To keep all the power in check, the 959 also came with AWD — a first for a Porsche road car. The system worked so well, that Porsche decided to adopt AWD going forward for its 911.
Between the engine and the complicated AWD system, in 1986 it was considered the most technologically advanced car ever made.
The body also incorporated several unique materials that were uncommon for even most supercars to keep the weight down. The body shell contained mostly aluminum and Kevlar, while the floor used Nomex. These weight saving measures worked incredibly well too. Altogether the 959 tipped the scales at just 3,197lbs.
Since the 959 was only a homologation for Group B, it remains fairly rare today. Only 345 were built for street use.
One other important piece of legal history involves the 959 too.
Bill Gates’ is a Porsche enthusiast and originally owned a 1979 911 Turbo — which lead to his arrest for speeding. When the 959 entered the scene, Gates had to have one and with his vast fortune could easily afford the $225,000 price tag.
He ordered one directly from Porsche and a few months later it showed up at the Port of San Francisco. There US Customs impounded the car and kept it locked away for over a decade.
Due to the way import laws work in the US, in order for a car to legally be imported, it needs to pass crash testing. Since Porsche never gave the feds four cars to crash test, it was never street legal in America.
Since Gates wanted his car, he worked with several other car collectors to pass the “Show and Display” law. After a long fight, Gates eventually won and could finally get his car — with the stipulation it only traveled 2,500 miles a year.
Thankfully gamers don’t need to worry about this. The 959 is a prominent staple in many games going all the way back to right around the debut of the car. Some notable examples include The Duel: Test Drive II, Project Cars 2, the Forza series, and even the Outrun series.
2003 Porsche Cayenne
Our next choice is a bit controversial, but the importance of the Cayenne is undeniable for the brand.
The Porsche SUV changed our way of thinking about sports car brands. Up until then, they mostly distanced themselves from anything other than outright performance vehicles. However, the surge in popularity of these vehicles couldn’t be ignored.
Porsche being Porsche, a run of the mill SUV was off the table. Instead, it opted to bridge the gap between sportiness and practicality. In its first generation, the Cayenne brought with it a 4.5-liter twin turbo V8 putting out 450hp — as much as the 911 Turbo of the time.
This massive engine, with gobs of power, took the 5,000lb behemoth to 60 in well under six seconds.
Up until then, performance SUVs were more of a laughable exercise by various companies. Really the only serious competitors before that were the Lamborghini LM002 and the GMC Typhoon, both from the early 90s.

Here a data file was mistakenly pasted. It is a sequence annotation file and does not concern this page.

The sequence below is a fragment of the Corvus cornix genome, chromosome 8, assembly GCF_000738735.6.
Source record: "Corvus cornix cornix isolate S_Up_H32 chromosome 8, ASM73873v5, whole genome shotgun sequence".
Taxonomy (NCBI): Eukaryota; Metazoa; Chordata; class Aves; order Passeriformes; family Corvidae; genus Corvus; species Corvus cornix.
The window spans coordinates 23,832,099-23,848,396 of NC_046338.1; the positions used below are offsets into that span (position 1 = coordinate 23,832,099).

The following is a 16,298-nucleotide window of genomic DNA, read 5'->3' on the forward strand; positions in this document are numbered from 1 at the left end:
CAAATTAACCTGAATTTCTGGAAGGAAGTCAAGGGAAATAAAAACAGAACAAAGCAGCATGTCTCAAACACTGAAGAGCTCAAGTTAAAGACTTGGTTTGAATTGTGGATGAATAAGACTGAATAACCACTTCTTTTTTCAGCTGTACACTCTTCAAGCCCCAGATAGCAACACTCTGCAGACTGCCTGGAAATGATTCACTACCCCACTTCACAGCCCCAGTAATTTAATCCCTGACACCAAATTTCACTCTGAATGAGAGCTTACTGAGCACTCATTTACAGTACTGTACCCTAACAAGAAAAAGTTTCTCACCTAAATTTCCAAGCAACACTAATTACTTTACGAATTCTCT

Even with all this power, Porsche didn’t forget the “utility” in the SUV acronym. In 2007 Porsche set out to prove this by entering the Cayenne in the Transsyberia Rally, a grueling off-road race across Russia into Mongolia. In the end, it took home the victory showing it was more than just about speed.
Today the Cayenne is even more bonkers. With its 4.8-liter twin-turbo V8, it rockets to 60 in under four seconds. Despite this, it’s still not even close to the fastest SUV around now that virtually every sports car brand has an SUV of its own.
With its steady sales and popularity, it also continues to bring in a significant amount of money for the Porsche brand. This means it allows Porsche to continue on making things like 911 and Cayman without worrying about the bottom line.
Due to its popularity and off-road racing past, the Cayenne does find its way into a wide array of games. Most notably is the — of course — Forza series, but it’s also available in Gravel and Shox Rally Reinvented.
Porsche Carrera GT
This is probably an unpopular choice to follow the Cayenne since it almost spelled the end for the GT. Thankfully though, Porsche kept the idea of the GT kicking around while it was building its SUV. Then in 2004 the world finally got its taste of one of the most insane supercars of the time.
At its heart, the GT used a sizable 5.7-liter V10 capable of 603hp. This put it up there with some pretty impressive company including the Ferrari Enzo, Mercedes SLR McLaren, and Pagani Zonda.
Furthering the awe-inspiring numbers from the car was its performance data. It hit 60 in just 3.5 seconds, flat out would top 206mph, and even ran the Nurburgring in 7:28.00. While other cars, including its main rivals, were faster it marked one of the quickest Porsche street cars ever.